Zakzzz5 Profile
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Re: Sweet Girl Hawk


Several thoughts come to mind. One has to do with the style you’re using here. “Until too late white bird could not” -- I want to say, “Until too late, the white bird could not.” Or “could not have seen hawk’s angle of approach” -- I want to say, “could not have seen the hawk’s angle of approach.” The absence of those articles seems “forced.” But I like how you began the poem, “Cooper’s hawk, a girl in need.” Excellent condition: That the hawk must hunt in order to survive. It’s not simply a thrill kill, though there may be an element of thrill in it for the hawk.

I agree with Katlin that the “sweet girl hawk” may not be necessary in the final instance.” I have a hard time reconciling “sweet girl” with the tearing and eating of the egret’s heart. After all, this is nature at its most basic, this is the cruel face of nature, and associating it with sweetness strikes me as discordant.
I don’t think the SOB Hemingway would describe nature as sweet. Of course, I’ve been told that Hemingway is no longer relevant in our time with how we view nature. He’s a mastodon. But you may be leaning too much in the opposite direction.
 
“incident pray” may be misplaced. It’s incidental for the observer, but not necessarily for the hawk, though maybe you mean the hawk was hunting and happened upon the prey. Still, it wouldn’t be purely incidental -- as, again, Katlin suggested.
  
The binary set, if it is intended as binary, of warriors and women (I say this partially because women can also be warriors) is a bit too open-ended. It asks too many questions, and it begins by making the question even broader -- perhaps too broad -- by forcing us to wonder if there is a difference in perception and attitude between warriors and women before we even begin to wonder what THEY wonder.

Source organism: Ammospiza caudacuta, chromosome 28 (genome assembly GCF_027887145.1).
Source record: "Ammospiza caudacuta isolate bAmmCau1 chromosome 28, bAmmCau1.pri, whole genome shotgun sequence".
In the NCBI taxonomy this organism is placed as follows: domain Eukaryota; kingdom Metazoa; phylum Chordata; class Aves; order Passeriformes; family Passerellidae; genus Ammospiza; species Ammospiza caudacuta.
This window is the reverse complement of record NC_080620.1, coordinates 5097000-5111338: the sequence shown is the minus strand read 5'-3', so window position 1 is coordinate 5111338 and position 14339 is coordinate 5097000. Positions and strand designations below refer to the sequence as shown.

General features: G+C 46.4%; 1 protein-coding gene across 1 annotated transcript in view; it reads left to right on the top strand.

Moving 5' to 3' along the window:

I found myself backing away from the argument or thesis of the poem principally because I see nature as neither sweet nor brutal necessarily but as “necessary.” The animals doubtlessly don’t think in terms of sweet or brutal -- we do -- and so I find myself empathizing equally with the egret as I do with the hungry hawk. That is, if I can empathize at all.

In spite of my crit, and my style comment, I do believe this is a very good poem. My differences appear to be partially differences having to do with how I view nature -- or possibly that I have misread key lines or words in the poem -- and have possibly misunderstood it. Zak

ps -- I did not underline any words in the paragraphs above. The system did it for some reason. The preview shows certain words as underlined; not sure the final copy will -- but if it does it was not intended.

Girl Hawk

Cooper's hawk, a girl in need,
picked off a white bird in gray light
not quick enough to save itself
from talon and beak.

I watched the whole of the scene.
Forensic evidence indicates an egret.

She came in like an arrow's strike;
through to your middle heart.
Until too late white bird could not
have seen hawk's angle of approach.
Then the ground tumble of two birds a
fact already accomplished, in heaven perhaps.
And my sweet girl hawk certain of herself,
a practiced huntress, agile as the moon.

I studied. You might have thought the
feather whiteness against brown winter grass
was a patch of snow, only, red of entrail
pointed my senses to blood and flesh;
ripped apart blood and flesh of incident prey.

I sometimes wonder what warriors and women
wonder at the sight of incidental death.

For five hours I observed my sweet girl hawk
and she observed me back in her engorgement.
Precision. Care. And her surgical cut.
That is what I admire the most, watching
this sweet girl hawk eye out an egret's heart.

Tere
Jan/25/2013, 9:09 am Link to this post Send Email to Zakzzz5   Send PM to Zakzzz5
 
queenfisher Profile
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Re: Sweet Girl Hawk


a female hawk & a sweet girl at that! aiming straight for the middle heart! a practiced huntress - sure of herself - agile as the moon - ripping flesh & blood - eyeing out the egret's heart - precision, care , surgical cut - that's what i admire most about the poem! & the fact that you've mentioned warriors & women in the same breath! there's a kind of 'bloody' irony here but sweet. & the use of sweet adds to the irony. unlike Zak i don't find it discordant at all - that's the law of the jungle - beauty going for the kill does not detract from its own beauty or the beauty of nature.